Beverly B. Wells, who took the helm of Wachovia Corp.'s credit card business two years ago, has a well-rounded banking background and a penchant for organizing. But she is a techie at heart.
She came into the job without prior credit card experience, and she had to follow in the footsteps of Jerry D. Craft. He had put the historically wholesale-oriented, risk-averse Wachovia on the card map, virtually doubling receivables, to $4.1 billion, from 1992 to 1994.
A transplant from the bank's corporate treasury services division in Winston-Salem, N.C., Ms. Wells had much to learn and live up to when she moved to Atlanta to become president of Bank Card Services.
She has taken her place among the pacesetters.
"The requirements of the business today are much more complex and extensive than they were" when Mr. Craft was in command, said the 46-year- old executive.
Mr. Craft left Wachovia in May 1994 to join First Data Corp. and later became a consultant. He was renowned for a low-rate strategy that brought Wachovia widespread attention and ample profits - but at a time when massive mail solicitations still drew healthy response rates. Today, such undifferentiated mountains of paper are more likely to pile up in consumers' wastebaskets.
"Jerry had three things going for him - a small portfolio, a low operating cost base, and proven underwriting skills," which allowed him to cut rates and remain profitable, said Ms. Wells.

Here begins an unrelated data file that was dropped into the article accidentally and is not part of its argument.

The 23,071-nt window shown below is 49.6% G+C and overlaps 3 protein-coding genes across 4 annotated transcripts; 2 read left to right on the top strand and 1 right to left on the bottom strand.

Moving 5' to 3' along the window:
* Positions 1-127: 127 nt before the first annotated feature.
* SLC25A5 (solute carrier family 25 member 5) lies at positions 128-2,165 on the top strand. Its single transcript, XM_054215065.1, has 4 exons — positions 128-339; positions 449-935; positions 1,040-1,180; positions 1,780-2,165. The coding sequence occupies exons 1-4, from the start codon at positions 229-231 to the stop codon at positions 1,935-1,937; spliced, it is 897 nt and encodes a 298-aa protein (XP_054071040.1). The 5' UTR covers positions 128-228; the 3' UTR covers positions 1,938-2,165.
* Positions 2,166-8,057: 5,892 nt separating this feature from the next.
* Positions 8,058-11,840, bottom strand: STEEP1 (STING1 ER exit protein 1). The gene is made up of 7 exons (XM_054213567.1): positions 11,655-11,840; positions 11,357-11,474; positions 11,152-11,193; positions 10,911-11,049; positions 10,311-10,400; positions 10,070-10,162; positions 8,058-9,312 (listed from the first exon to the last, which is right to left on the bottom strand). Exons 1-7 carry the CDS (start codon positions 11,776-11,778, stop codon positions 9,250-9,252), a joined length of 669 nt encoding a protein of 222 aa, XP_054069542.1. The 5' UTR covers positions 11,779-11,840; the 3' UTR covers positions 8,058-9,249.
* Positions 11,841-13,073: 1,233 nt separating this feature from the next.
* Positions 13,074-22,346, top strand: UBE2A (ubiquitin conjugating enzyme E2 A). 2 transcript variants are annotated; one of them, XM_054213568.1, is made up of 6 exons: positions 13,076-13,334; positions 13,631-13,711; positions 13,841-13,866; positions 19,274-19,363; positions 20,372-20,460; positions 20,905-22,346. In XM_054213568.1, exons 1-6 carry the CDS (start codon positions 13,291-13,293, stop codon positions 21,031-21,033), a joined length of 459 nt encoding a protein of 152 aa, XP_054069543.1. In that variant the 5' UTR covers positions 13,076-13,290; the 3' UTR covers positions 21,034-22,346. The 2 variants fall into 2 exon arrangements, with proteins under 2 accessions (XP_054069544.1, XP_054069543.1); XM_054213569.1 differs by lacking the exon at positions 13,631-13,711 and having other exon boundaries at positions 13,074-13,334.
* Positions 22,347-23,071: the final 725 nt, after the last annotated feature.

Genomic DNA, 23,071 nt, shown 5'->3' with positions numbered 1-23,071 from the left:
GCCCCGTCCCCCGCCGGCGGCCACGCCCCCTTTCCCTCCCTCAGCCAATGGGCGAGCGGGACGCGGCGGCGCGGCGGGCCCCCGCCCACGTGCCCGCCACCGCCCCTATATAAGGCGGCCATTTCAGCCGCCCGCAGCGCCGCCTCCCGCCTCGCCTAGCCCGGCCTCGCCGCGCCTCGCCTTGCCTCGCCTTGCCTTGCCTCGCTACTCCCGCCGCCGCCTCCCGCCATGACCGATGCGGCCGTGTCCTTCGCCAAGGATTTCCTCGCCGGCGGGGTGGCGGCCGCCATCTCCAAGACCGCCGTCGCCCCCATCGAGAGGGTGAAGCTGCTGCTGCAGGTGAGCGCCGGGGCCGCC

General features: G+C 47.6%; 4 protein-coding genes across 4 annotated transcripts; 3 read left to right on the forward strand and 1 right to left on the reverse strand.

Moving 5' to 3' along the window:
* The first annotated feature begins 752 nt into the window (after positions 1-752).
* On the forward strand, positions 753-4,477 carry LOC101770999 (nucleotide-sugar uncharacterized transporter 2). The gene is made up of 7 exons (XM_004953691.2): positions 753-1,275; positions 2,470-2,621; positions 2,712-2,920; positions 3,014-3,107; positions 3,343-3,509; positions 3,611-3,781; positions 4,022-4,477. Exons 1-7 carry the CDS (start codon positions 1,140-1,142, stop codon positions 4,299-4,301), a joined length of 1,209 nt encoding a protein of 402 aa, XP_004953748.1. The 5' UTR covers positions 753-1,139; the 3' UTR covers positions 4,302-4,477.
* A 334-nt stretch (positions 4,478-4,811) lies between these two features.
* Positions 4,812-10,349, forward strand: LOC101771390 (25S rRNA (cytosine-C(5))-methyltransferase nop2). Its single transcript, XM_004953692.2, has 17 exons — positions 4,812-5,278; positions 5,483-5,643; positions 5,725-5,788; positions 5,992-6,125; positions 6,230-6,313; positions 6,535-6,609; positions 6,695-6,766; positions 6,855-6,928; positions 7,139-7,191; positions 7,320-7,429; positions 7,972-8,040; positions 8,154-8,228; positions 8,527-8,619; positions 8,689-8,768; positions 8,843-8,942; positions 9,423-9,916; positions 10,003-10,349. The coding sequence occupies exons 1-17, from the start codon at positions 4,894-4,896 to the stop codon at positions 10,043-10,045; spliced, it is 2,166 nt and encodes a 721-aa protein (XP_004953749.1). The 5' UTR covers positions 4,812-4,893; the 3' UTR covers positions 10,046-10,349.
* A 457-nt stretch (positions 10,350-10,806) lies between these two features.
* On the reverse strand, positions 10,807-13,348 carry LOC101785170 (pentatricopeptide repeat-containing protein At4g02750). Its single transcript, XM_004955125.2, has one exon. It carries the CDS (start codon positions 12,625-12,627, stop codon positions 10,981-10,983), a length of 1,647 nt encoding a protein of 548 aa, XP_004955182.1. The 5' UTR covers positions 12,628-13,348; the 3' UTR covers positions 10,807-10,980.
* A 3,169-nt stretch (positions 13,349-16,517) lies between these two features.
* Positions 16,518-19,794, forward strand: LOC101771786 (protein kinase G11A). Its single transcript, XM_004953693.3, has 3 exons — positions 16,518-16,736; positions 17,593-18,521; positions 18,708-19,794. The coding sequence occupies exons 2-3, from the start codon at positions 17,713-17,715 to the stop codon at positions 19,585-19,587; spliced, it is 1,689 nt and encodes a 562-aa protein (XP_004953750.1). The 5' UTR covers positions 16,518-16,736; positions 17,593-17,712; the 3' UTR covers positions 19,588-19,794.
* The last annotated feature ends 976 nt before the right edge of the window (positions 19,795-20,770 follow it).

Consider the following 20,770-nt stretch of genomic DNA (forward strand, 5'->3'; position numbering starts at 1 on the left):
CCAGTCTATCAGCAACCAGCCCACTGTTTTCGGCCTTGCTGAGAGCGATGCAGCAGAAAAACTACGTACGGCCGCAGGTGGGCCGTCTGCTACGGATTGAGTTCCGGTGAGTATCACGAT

To maintain Wachovia's trademark operating advantages when delinquencies are rising and credit standards tightening, she embarked in 1994 on "a broad technology assessment across the company."
While learning the card business, Ms. Wells enhanced back-office automation and hired a crack management team to lead the card issuer through some of the toughest years in the business.
During the past 18 months, Ms. Wells has adopted neural network technology to fight fraud and replaced both the payment processing and collections systems. She further automated the credit approval process, switching to a system that "goes beyond scorecards."
She doubled the systems development staff and has turned to data base marketing to pinpoint highly creditworthy candidates.
While Mr. Craft's leadership has been widely praised, one observer, who asked to remain anonymous, said Ms. Wells was forced to clean up a portfolio that had grown too fast and to mend a back-office that was "not exactly a Swiss watch."
Ms. Wells arrived at Wachovia in 1976 as a systems operator. The Mount Airy, N.C., native soon advanced to manager of systems development for student financial services and manager of the institutional operations center.
By 1987, she was senior vice president of the corporate product management group and in 1993 became manager of the treasury services group.
"She had a variety of experiences that made her a strong candidate for" the credit card job, said John McLean, senior vice president and division executive for the company's consumer credit and insurance division.
Ms. Wells reports to Mr. McLean, who replaced W. Doug King when he retired in June.
Michael Auriemma, president of Auriemma Consulting Group, Westbury, N.Y., said Ms. Wells has "done a lot to diversify the portfolio and keep the momentum going that started under" Mr. Craft.